This demonstrates one of the disconnects between the advisors’ portion of the Pursuing Practice Excellence study and the industry leaders’. As reported in our first article in this three-part series—Pursuing Practice Excellence: The Advisor Perspective—50.7% of advisors reported that they have a “good” or “deep” relationship with their wholesalers. Look for an exploration of this and other disconnects between advisors and their industry partners in our August cover story. (Visit the Pursuing Practice Excellence homepage at AdvisorOne.com/tag/Pursuing-Practice-Excellence for updates.)
In terms of programs, participants were somewhat less enthusiastic. The highest rated program type, business management solutions, was only rated “effective” or “extremely effective” by 55.8% of participants.
In a theme we saw throughout the industry leaders’ portion of the study, despite their confidence in their own teams, participants were eager to improve their practice management solutions and staffs. More than 60% of respondents rated as “important” or “extremely important” each of the six options we presented. This indicates that there is ample opportunity to improve programs and that firms are actively working on making their offerings more effective. Practice management is an emerging discipline; while it has always existed in some format, making it a consistent and effective part of the advisor experience is relatively new.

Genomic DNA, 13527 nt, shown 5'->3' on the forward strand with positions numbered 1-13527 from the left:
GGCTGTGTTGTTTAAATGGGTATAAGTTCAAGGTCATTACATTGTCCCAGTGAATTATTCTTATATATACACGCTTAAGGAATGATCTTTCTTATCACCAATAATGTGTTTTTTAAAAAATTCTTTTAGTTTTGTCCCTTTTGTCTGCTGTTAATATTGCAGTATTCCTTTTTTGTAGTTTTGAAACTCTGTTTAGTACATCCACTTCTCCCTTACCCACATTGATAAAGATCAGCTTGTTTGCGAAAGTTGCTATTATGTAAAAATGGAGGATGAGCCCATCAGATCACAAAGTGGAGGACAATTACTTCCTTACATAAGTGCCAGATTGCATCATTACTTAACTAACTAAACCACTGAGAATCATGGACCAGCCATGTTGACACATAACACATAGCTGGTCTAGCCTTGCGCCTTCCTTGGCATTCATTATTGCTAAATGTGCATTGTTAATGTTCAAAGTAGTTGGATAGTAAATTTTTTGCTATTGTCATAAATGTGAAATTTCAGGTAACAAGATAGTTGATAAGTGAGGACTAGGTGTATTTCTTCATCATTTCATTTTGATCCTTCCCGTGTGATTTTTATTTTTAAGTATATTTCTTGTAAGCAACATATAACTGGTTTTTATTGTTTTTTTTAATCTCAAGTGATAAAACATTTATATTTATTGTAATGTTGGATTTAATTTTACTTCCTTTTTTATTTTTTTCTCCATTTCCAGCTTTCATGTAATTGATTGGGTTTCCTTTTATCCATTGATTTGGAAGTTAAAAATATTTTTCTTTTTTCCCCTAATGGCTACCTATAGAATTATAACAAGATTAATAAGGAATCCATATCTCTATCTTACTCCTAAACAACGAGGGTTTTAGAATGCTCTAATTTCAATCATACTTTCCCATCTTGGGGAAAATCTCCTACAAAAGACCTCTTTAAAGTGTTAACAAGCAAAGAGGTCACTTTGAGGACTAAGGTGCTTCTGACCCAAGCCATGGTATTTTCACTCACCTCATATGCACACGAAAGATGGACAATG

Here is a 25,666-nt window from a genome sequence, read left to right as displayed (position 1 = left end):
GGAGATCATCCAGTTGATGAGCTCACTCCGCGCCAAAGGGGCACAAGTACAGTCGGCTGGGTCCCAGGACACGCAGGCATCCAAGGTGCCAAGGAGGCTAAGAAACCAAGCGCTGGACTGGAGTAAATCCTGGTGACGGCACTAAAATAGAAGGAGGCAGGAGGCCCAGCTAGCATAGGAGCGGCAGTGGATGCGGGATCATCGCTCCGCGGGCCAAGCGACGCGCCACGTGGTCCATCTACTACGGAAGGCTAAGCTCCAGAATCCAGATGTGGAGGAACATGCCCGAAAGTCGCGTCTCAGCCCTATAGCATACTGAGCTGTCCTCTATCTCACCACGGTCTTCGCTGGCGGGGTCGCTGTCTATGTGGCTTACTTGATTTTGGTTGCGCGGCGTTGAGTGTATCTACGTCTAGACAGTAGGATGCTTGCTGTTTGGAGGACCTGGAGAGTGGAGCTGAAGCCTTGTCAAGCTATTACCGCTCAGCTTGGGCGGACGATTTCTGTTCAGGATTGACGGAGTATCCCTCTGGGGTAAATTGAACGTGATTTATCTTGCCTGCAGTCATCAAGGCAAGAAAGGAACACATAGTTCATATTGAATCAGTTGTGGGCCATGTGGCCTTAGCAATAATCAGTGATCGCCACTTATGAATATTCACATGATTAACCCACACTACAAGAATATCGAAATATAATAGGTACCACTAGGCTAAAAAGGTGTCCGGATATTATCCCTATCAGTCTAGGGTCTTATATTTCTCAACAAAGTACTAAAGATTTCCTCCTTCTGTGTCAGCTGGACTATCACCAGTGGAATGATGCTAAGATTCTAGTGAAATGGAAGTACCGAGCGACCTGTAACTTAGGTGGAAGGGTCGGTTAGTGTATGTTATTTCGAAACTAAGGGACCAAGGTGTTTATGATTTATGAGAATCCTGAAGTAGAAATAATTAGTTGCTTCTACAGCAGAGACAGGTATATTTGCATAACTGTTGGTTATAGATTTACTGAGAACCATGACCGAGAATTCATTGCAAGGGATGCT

What Are Firms Actually Spending on Practice Management?
In one significant finding from the industry leader portion of the Pursuing Practice Excellence study, it appears that most respondents expect their firms to allow them to put money where their practice management mouths are. A significant majority of respondents (60.8%) said that practice management will be a priority in their next budget cycle. Given the emerging nature of practice management solutions, it is also not surprising that success appears to be difficult to measure given the lower rankings of case studies, ROI analysis and the concept of advisors participating in the costs of providing these solutions.
We believe that the success of practice management programs will become more effectively defined and measured over the next few years as these programs mature.
Given the importance placed on helping advisors improve their sales efforts, it’s probably not such a surprise to see that most firms focus on activity and sales results to measure success of their programs.
The Leaders Speak
“We do have trouble objectively evaluating the impact, and the outcomes, of these [practice management] programs to be able to compare them to the returns on recruiting.” —Regional director of Southeast-based broker-dealer.
The participants viewed advisors as looking for solutions that are tailored to their needs, but the industry experts also argue for a sweet spot in terms of sophistication, rejecting approaches that are too basic and those that are too involved.